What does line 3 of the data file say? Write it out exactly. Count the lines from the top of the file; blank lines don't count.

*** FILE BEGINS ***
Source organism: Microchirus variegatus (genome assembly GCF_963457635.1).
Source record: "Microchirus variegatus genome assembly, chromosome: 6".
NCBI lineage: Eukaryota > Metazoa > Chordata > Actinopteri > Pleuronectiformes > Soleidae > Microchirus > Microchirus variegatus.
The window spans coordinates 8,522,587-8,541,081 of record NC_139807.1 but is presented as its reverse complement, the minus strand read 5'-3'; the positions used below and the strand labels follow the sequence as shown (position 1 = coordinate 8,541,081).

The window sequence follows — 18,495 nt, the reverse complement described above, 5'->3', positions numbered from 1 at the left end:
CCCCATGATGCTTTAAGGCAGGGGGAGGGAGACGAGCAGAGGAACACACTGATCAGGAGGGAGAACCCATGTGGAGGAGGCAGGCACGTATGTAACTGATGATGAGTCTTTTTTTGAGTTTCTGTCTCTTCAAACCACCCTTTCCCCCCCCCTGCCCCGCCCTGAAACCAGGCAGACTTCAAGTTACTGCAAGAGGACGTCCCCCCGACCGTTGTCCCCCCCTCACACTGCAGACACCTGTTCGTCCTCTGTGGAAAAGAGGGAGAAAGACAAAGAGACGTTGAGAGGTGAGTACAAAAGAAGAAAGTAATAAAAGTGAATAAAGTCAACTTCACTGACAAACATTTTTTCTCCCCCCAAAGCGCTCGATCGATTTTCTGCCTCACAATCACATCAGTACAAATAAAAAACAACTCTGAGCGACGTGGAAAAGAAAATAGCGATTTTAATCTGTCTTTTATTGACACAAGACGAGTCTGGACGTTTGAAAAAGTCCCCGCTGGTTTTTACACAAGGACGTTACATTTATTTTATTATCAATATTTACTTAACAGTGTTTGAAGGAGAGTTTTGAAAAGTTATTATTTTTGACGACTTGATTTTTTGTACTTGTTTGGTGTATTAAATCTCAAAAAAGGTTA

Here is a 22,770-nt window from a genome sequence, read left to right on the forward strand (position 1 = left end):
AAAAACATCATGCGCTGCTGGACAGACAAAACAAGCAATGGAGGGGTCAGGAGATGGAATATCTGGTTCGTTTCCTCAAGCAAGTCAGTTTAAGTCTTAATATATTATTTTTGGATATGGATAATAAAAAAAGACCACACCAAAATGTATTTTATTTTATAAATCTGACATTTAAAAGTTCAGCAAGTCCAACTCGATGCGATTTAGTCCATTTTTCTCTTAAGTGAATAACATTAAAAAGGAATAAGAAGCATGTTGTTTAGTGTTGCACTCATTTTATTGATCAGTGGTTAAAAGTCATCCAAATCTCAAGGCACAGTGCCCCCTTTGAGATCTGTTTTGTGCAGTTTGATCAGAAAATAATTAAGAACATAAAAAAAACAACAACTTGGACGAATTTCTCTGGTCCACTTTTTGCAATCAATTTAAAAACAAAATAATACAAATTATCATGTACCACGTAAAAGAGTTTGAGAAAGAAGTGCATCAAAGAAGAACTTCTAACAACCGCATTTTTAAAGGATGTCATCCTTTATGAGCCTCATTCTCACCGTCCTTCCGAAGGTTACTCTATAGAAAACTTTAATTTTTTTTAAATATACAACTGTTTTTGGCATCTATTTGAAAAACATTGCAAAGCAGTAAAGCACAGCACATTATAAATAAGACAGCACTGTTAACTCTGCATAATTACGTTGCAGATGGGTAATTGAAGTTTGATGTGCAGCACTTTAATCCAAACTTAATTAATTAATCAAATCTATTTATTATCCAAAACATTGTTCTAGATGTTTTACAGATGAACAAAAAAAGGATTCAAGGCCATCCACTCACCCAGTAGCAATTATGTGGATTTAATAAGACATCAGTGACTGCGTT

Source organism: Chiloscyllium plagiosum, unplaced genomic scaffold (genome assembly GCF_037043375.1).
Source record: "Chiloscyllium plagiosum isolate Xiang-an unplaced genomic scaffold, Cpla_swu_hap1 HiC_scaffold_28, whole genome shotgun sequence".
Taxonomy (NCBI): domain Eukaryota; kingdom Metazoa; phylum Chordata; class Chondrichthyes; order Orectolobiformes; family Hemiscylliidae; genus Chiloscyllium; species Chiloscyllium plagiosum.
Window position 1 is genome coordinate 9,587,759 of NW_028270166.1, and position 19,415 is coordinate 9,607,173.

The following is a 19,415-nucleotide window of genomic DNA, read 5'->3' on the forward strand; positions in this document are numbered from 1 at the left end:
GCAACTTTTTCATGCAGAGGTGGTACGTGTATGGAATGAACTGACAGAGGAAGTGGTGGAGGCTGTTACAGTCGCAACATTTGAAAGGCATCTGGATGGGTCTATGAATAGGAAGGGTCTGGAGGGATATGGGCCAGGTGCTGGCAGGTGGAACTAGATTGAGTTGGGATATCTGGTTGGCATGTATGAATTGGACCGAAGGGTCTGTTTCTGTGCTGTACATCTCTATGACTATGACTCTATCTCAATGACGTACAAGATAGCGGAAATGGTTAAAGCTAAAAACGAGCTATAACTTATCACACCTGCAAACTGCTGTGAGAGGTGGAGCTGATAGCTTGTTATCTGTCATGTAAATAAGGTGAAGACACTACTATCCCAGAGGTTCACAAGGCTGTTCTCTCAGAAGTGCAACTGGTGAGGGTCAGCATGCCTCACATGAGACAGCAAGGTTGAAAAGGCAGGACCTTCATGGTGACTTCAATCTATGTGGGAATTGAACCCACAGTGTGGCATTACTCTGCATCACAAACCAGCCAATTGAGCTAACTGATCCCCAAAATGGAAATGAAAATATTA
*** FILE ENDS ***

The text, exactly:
NCBI lineage: Eukaryota > Metazoa > Chordata > Actinopteri > Pleuronectiformes > Soleidae > Microchirus > Microchirus variegatus.